During the Israeli-Arab War in 1948, the Jordanians conquered the Jewish quarter and deported its Jewish residents. The quarter was left in ruins for 19 years, until 1967. However, as a result of the Six-Day War, Jerusalem was re-united, now under Israeli sovereignty. The state of Israel strived to rebuild the Jewish quarter and repopulate it. A big archaeological project was launched before the construction began, during which many discoveries were made. Among others, the archaeologists uncovered a section of the “Cardo Maximus,” a wide street that stretched across Jerusalem in Byzantine times. Parts of the street, where Ottoman-era roofing was still intact, were developed into a commercial area, with some Byzantine-era columns repositioned.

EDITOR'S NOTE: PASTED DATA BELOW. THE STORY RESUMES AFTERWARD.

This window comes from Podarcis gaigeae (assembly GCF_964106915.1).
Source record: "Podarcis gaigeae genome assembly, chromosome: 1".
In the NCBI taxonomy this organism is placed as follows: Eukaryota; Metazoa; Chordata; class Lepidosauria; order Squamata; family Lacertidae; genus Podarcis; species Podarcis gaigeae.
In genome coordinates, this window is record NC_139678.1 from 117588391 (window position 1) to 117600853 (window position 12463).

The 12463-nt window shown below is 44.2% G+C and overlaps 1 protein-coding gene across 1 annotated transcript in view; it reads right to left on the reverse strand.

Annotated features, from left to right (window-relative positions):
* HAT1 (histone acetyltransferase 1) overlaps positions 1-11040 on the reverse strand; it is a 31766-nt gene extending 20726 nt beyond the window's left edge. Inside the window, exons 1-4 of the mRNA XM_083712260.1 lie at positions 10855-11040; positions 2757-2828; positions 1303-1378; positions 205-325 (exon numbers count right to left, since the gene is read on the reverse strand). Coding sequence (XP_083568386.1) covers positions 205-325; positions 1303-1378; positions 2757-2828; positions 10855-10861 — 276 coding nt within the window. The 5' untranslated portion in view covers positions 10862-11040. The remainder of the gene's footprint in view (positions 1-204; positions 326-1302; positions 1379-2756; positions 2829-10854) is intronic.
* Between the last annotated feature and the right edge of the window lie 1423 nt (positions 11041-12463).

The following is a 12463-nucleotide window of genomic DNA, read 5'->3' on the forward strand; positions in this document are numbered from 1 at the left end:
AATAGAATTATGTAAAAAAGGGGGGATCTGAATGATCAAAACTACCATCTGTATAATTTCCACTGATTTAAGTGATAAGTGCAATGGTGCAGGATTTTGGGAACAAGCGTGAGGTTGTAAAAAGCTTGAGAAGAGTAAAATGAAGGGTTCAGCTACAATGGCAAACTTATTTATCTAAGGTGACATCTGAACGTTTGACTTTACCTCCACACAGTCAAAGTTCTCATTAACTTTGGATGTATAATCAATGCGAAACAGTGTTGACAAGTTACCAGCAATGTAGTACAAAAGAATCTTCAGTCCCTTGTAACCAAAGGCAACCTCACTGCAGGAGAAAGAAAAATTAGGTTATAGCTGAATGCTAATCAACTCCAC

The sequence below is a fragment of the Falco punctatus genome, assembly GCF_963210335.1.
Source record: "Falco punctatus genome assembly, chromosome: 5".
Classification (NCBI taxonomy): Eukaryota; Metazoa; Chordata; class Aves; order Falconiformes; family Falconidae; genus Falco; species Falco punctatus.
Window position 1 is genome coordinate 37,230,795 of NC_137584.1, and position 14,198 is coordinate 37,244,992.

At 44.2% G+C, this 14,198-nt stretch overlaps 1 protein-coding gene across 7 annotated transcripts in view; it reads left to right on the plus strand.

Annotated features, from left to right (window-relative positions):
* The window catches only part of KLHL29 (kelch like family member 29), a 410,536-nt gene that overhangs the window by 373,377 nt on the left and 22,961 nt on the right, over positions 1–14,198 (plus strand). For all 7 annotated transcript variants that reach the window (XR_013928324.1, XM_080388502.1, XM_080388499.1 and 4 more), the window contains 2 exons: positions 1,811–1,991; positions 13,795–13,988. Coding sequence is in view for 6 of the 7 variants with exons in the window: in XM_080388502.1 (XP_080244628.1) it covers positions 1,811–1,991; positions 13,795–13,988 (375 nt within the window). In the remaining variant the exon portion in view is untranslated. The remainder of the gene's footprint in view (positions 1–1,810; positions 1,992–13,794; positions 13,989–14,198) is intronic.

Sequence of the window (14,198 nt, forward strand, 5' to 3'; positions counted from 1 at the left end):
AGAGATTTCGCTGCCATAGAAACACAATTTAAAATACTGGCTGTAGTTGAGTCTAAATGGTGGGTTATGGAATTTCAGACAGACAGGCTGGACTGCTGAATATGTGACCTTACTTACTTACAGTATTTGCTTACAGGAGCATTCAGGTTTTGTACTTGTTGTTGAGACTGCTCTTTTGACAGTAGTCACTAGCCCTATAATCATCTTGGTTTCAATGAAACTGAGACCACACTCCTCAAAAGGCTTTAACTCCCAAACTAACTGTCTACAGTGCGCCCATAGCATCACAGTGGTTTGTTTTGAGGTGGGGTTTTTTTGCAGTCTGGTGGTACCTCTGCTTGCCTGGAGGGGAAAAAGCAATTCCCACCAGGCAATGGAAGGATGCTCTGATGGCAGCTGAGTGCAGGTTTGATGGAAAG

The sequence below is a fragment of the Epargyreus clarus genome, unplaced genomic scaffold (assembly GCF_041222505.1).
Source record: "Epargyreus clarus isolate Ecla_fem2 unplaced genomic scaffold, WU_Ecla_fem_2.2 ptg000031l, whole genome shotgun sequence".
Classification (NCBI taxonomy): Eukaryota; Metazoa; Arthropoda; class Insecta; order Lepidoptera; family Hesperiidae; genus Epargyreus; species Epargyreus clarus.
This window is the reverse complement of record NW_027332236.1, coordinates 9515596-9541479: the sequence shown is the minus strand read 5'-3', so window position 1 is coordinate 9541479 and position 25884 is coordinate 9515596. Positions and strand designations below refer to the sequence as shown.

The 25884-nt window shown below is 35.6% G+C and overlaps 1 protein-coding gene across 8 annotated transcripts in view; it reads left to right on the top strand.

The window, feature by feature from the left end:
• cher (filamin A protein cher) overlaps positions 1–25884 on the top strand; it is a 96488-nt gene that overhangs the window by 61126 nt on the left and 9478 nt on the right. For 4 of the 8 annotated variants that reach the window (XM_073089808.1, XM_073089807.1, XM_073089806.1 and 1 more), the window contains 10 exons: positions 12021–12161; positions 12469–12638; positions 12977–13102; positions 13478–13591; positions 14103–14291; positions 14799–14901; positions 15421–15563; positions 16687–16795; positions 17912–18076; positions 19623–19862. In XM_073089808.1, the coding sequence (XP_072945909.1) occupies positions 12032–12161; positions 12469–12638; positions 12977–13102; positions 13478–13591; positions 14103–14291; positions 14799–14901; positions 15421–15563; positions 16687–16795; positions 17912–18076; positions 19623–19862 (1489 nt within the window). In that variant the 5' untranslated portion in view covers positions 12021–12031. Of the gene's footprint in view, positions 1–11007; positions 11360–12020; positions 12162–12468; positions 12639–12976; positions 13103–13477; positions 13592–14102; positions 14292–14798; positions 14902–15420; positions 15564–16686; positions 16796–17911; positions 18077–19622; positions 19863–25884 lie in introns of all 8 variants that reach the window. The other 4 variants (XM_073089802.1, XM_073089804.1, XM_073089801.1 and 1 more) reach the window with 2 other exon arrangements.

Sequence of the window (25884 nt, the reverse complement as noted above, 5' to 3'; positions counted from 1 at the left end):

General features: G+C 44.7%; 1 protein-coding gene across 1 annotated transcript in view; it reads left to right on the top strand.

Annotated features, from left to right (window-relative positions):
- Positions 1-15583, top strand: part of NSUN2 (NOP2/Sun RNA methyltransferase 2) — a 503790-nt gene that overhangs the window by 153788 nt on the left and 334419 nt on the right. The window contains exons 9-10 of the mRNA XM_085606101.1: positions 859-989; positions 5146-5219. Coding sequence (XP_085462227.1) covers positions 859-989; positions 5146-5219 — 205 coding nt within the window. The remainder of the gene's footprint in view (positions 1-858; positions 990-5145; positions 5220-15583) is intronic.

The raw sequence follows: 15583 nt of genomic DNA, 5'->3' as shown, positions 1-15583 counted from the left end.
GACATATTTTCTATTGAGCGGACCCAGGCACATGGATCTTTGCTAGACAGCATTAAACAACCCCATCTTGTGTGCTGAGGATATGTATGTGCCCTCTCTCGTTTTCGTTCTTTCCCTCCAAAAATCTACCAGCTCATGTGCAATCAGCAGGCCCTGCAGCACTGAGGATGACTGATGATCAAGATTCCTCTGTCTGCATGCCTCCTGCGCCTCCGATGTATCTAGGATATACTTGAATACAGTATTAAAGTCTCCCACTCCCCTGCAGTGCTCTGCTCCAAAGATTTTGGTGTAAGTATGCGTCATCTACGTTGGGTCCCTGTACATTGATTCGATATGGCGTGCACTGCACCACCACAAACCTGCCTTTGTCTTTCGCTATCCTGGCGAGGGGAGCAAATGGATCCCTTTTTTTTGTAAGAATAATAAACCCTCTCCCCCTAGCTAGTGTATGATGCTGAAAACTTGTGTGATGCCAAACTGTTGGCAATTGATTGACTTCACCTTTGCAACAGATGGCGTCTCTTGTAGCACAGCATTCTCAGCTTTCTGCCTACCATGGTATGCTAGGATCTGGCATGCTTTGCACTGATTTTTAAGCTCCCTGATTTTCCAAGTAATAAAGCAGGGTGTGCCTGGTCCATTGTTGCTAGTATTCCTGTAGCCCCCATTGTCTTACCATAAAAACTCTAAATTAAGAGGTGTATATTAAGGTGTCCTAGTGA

Touring the Cardo
The Cardo is set in the heart of the Jewish Quarter and is open to all. A large and colorful mural set in its northern end suggests the street’s image 1,600 years ago.
The cardo can be a great stop and photo opportunity during a day tour of Jerusalem.